The six-cylinder 300 cu inch 110-ish bhp (the actual bhp varies depending where you get your information from) engine runs like a sewing machine, although you’re not likely to get a speeding ticket on the motorway, as 90km/h is pretty much out of the question because of the R’s low gearing, however despite this fact, the speedo with the orange pointer fitted to the later models suggests the possibility of 70mph (112km/h), a speed which seemed to be easily achieved by the SB3 tour bus configuration, most of which were fitted with an Eaton two-speed diff.

Later model S and R Bedfords had a speedometer that read 70mph and had an orange pointer. Really flash, eh!

All the old RLC needs is a polish to make it look like it’s come right out of the box, and it sports a whole lot of cool features as well, items like an onboard compressor, a device that’d come in handy when re-inflating those huge 1100x20 balloon tyres after driving on sand.

There’s also a spot set aside between the driver’s and passenger seats to secure two rifles – ideal for the hunting trip.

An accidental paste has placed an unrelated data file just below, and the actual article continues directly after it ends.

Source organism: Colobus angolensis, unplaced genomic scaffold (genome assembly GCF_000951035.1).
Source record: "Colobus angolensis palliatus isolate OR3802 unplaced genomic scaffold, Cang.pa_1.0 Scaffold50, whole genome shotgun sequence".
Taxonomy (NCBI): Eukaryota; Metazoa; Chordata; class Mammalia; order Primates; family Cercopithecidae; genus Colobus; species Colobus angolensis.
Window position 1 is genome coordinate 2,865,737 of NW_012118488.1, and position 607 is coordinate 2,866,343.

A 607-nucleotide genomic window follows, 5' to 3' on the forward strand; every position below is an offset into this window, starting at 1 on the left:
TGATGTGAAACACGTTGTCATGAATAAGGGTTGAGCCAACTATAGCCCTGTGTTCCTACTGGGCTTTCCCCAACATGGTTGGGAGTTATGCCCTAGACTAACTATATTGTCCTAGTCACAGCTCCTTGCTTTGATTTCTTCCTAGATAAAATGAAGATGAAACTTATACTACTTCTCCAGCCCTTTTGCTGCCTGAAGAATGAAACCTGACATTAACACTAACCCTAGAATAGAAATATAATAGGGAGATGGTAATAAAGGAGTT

One of the perks of writing for a truck and machinery magazine was taken advantage of when the boys said, "take the Bedford for a drive around the block". It was a distance of a couple of kilometres, and it gave the old truck plenty of opportunities to give off a few rattles, squeaks and groans.

Surprisingly, there were none of any consequence, it was like driving a new truck minus power steering and lack of a huge top speed. Despite the lack of power assistance in the steering department, the Beddy steered relatively easily at low speed, the four-speed synchro box changed smoothly.

Kevin told DOW that his father was meticulous when carrying out his many restorations, saying that every component that went back on each vehicle had to be exactly as it was when the machine was new, right down to the cap-sizes and the threads on each nut and bolt.

Whoever winds-up owning the RLC Bedford will be well supplied with enough carefully labelled spares to half-fill the back of the old troop carrier when they drive it away as well.

Parked in the shed alongside the RLC on the day of the DOW visit, was a 1942 Studebaker US6-62 6x6 troop carrier. But more to follow about this doozy, along with a lot of other unique vehicles in the Huljich collection in Part 2 next month.